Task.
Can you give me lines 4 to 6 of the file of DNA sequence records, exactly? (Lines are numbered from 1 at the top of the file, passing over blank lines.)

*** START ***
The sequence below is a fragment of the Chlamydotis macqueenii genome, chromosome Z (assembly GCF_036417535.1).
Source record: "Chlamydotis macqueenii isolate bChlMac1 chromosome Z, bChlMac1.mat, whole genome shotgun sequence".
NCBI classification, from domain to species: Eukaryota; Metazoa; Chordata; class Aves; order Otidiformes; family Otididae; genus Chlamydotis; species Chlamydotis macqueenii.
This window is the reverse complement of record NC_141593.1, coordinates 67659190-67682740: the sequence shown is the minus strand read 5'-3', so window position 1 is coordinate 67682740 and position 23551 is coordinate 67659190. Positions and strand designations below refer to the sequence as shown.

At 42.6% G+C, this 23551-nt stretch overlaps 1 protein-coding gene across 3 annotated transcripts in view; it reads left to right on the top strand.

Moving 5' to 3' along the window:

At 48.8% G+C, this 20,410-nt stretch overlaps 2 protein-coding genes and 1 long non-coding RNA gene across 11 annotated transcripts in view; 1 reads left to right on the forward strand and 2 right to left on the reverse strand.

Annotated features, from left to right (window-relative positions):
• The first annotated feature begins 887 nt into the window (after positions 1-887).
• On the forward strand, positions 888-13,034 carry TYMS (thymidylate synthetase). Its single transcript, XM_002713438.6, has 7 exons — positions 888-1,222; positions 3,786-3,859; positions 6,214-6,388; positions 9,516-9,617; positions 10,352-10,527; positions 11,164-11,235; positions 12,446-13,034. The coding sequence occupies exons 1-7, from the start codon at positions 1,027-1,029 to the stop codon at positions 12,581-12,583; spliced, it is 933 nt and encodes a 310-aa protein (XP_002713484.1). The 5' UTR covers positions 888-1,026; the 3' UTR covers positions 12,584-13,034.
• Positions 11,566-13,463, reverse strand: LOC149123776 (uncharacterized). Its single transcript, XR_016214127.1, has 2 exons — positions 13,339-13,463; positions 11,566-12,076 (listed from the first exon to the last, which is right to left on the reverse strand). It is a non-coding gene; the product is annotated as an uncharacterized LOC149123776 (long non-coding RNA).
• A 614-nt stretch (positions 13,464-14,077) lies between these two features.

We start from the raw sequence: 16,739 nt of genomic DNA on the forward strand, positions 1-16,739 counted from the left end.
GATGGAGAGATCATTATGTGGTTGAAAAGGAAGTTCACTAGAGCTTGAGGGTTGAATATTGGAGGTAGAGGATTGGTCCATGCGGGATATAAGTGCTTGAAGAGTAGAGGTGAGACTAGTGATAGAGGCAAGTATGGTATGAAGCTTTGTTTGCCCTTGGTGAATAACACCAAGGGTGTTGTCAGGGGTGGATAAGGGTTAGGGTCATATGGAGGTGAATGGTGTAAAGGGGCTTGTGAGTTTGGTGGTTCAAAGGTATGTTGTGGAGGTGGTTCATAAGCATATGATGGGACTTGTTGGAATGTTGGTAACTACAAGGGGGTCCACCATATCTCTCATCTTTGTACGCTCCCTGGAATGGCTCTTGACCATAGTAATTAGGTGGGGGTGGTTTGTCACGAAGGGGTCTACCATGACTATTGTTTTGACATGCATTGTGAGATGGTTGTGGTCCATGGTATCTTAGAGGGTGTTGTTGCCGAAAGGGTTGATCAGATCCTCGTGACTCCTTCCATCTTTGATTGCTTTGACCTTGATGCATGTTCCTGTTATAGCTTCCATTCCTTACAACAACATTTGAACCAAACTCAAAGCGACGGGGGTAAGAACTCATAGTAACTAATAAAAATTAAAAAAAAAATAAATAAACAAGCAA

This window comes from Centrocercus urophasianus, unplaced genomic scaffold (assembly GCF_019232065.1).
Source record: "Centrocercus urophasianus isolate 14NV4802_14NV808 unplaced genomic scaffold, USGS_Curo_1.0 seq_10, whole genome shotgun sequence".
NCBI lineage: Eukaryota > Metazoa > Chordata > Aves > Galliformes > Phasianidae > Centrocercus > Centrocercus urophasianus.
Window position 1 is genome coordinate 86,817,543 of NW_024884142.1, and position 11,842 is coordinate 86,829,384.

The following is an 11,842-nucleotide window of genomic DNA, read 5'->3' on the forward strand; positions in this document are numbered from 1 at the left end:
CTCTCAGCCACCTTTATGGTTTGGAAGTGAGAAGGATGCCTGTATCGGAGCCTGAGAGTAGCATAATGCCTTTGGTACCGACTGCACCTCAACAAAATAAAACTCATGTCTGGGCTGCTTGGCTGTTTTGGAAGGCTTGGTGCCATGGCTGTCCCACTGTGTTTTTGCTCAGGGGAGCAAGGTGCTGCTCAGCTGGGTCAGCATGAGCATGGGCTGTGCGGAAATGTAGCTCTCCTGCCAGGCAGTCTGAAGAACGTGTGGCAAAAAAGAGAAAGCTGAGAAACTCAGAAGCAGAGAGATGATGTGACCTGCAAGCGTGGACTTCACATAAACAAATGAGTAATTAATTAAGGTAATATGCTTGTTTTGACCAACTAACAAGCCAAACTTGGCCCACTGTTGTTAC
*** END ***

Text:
This window is the reverse complement of record NC_141593.1, coordinates 67659190-67682740: the sequence shown is the minus strand read 5'-3', so window position 1 is coordinate 67682740 and position 23551 is coordinate 67659190. Positions and strand designations below refer to the sequence as shown.

At 42.6% G+C, this 23551-nt stretch overlaps 1 protein-coding gene across 3 annotated transcripts in view; it reads left to right on the top strand.

Moving 5' to 3' along the window: